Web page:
Everyone's seen a Jurassic Park movie in their life, right?
Dinosaurs, ooh! But crucially, two kinds of dinosaurs. Herbivores -- those who eat only plants -- and carnivores -- those who eat everything up to and including the herbivores.
Wait, what has this to do with chicken feet? More than you might think, we promise.
The feet of herbivores generally evolved for weight-bearing and motion first and foremost, and while this is by no means uniquely true, they generally evolved towards nails or hooves because the herbivores didn't need a set of sharp killing-knives on the end of their feet.
Not being necessary to get them the nutrients they needed to survive and reproduce, most herbivores left the killer claws behind.
Plenty of them developed claws for other purposes, tree-climbing and other dextrous escape methods being huge among them. But deadly claws, or talons? Not so much.
So what's the point?
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Specificity Is Key
The point is that "talon" as a description, is equivalent to "neurosurgeon".
It's a specific term that identifies a specific thing among a pool of similar things.
Just as lots of people can be doctors -- whether or not they practice medicine -- only a neurosurgeon is allowed to open up your skull and poke you in the brain.
So with talons -- only one class of animal in the world has talons, and there's a logic to that. Only birds of prey have talons. Birds that regularly, as a matter of course, use their talons not only to catch their food, but to kill it too.
The bald eagle? Big set of talons, with which it tears apart fish and squeaky furry things so it can get its protein-fix.
Chickens? Well, although they can give you quite the flesh wound if you venture too close, what chickens have are definitively claws -- extended sharp nails on the end of their feet, which they use for scratching at the ground to find their food, usually in the form of grain.
Tasty, Tasty Dinosaurs
Wait, so what was the dinosaur thing again?
Just a demonstration that the less an animal has historically needed sharp claws or talons, the less likely they are to have them today.
With chickens, there's an element of unnatural selection at work too -- the human race decided the chicken was one of the dinosaurs' tastiest descendants, and they also gave regular, protein-rich eggs.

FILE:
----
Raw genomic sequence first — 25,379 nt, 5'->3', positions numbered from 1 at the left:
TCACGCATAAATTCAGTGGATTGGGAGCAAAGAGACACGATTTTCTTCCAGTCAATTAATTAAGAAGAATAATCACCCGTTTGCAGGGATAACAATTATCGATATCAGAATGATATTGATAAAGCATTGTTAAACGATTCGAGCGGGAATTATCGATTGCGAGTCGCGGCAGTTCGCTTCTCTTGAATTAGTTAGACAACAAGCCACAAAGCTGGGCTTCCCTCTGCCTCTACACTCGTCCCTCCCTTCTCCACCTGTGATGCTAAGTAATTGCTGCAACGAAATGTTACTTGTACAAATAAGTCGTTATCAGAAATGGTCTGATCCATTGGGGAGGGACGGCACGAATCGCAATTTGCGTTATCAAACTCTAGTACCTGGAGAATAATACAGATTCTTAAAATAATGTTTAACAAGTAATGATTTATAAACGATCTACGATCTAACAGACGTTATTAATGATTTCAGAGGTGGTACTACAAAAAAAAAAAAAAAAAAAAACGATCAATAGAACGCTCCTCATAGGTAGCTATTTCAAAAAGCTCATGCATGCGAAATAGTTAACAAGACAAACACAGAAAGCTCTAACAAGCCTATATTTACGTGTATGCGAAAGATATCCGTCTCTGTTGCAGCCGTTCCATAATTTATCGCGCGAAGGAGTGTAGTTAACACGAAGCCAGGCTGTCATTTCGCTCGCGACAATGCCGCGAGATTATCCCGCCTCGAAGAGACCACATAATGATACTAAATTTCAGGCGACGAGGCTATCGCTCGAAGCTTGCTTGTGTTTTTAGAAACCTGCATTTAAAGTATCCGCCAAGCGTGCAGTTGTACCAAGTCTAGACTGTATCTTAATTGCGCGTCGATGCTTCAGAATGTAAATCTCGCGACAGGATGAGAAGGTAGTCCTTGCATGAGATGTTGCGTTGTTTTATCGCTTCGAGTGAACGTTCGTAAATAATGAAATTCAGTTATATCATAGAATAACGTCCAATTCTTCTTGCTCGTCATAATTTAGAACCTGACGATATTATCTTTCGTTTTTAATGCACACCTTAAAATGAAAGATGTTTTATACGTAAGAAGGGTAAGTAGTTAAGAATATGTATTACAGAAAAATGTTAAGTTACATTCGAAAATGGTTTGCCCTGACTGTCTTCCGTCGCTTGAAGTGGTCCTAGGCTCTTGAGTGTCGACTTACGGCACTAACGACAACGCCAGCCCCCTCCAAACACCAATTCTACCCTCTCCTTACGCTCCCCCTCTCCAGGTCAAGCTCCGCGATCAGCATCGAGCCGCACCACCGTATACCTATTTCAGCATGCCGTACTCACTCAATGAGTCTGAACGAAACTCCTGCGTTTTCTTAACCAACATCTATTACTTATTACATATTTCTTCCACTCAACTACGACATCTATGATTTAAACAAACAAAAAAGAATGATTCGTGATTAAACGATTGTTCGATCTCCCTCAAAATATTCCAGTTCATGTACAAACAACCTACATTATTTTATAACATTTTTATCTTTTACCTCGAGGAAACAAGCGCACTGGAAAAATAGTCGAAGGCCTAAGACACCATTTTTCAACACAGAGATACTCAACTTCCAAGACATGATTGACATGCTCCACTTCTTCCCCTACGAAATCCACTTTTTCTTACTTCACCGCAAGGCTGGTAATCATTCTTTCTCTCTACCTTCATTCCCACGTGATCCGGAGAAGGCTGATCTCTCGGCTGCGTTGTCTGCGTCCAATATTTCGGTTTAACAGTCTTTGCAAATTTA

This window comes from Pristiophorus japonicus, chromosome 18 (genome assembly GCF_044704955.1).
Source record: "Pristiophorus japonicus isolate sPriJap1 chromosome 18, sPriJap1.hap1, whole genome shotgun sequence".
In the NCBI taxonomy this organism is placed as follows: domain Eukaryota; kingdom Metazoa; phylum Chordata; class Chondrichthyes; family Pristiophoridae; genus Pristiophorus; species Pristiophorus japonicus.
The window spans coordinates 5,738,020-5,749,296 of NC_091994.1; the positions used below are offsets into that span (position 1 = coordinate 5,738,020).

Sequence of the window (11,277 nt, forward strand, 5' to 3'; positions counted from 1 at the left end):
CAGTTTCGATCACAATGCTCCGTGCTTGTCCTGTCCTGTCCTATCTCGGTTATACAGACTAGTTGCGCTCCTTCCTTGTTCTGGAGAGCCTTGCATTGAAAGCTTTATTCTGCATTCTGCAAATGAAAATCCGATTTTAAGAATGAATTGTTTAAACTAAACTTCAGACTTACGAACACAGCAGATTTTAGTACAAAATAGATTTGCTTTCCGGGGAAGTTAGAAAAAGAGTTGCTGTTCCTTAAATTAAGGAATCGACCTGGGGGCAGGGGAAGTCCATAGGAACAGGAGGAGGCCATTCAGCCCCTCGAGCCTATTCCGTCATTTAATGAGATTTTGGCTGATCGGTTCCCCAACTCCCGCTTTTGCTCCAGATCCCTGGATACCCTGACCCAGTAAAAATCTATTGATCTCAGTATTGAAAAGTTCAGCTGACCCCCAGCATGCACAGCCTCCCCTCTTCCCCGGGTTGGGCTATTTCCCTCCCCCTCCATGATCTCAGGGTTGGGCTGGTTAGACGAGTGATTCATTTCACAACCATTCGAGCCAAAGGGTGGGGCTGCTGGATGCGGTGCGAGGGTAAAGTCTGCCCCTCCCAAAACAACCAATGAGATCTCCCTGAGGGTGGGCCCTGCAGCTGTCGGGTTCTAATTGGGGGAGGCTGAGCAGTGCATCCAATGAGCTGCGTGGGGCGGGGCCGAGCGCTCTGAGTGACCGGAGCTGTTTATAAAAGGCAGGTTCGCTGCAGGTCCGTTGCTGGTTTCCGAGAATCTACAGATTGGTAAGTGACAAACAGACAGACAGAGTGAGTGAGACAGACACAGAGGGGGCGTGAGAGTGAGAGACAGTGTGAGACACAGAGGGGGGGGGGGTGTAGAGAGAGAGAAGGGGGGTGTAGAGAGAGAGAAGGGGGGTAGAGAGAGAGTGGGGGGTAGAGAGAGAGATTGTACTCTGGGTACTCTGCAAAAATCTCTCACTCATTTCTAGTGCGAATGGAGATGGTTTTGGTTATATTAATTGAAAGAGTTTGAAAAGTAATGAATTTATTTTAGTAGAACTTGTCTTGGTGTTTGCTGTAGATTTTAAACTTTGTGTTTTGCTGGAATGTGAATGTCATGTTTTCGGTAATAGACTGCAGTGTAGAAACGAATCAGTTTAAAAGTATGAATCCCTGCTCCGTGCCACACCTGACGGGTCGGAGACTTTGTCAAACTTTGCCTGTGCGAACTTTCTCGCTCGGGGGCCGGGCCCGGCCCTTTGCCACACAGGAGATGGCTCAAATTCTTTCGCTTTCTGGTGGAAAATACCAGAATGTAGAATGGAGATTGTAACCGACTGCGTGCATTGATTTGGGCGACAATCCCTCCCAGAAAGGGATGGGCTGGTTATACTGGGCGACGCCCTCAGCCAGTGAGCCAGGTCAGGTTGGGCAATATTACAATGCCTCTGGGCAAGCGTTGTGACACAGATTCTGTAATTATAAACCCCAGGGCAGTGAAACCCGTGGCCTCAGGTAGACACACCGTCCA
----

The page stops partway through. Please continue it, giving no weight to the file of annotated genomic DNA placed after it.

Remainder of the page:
We kept them close and fed them regularly, breeding out a need for them to find their own food, and so reducing their evolutionary need for them to have anything as pronounced as talons.
Chickens have claws. They haven't needed talons in a very long time.
The Eagle Has (Barely) Landed
If you look at talons in detail, the distinction between talons and claws becomes easier to understand.
Take the bald eagle. Look at its feet. The talons on the eagle are curved, hooked, like something between a fishing hook and a scimitar. And that's very much the point.
Birds of prey hunt most often from high altitude. They need to be able to pierce the flesh of their prey animals and fish, and then not lose their grip on them as they immediately fly away again.
If they had straightforward claws, there would be every chance that either those claws wouldn't go into the prey animal's body immediately, or if they did, that they'd slip out again as soon as the birds took off.
Those are the defining characteristics of anything that deserves to be called a talon. They're used to catch and kill prey animals, and they have a more pronounced curve to them, to pierce, grip, and keep hold of those prey animals.
That's why animals like lions and tigers and bears (oh my!) don't have talons either. Only birds of prey hunt the way they do, making rapid, aerial attacks and having to carry away the prey in an instant.
That's why they've developed the talons they have, a whole different class of tool to a nail or a claw.
Land-based predators still have use for sharp claws, to slash open the flesh of their prey and get to the protein-rich steamy parts inside.
But they're not required to leap up into the sky and take their prey away with them, so they haven't needed to develop the signature curve and hook of talons.
Not for nothing, when Mankind started fishing, he first used rapid-fire weapons that did half the job of the talons on a bird of prey -- piercing the flesh rapidly.
When we began to fish at some distance from the prey, say standing on the river bank with a rod, we developed a system that more exactly mimicked the birds of prey's technique.
While be baited our line with a tasty morsel for the fish, underneath the treat, as soon as we could, we hid a hook, a highly curved man-made talon, so that we could pierce the flesh, and whip the prey fish through the air to the safety of our basket without them wriggling free again.
Chickens rarely need to catch fish. Or rodents, for that matter. They do not need to spear their food or carry it away with them.
Respect The Claw
Chickens need to find their food, the grain that keeps them healthy.
For that, they use their claws to dig in the ground, to disturb a surface layer, and uncover things that might be hidden. That means their claws have never needed the curvature that would warrant the name of talons.
They've needed to be quite sharp enough that any human getting in the way could get a nasty flesh wound though.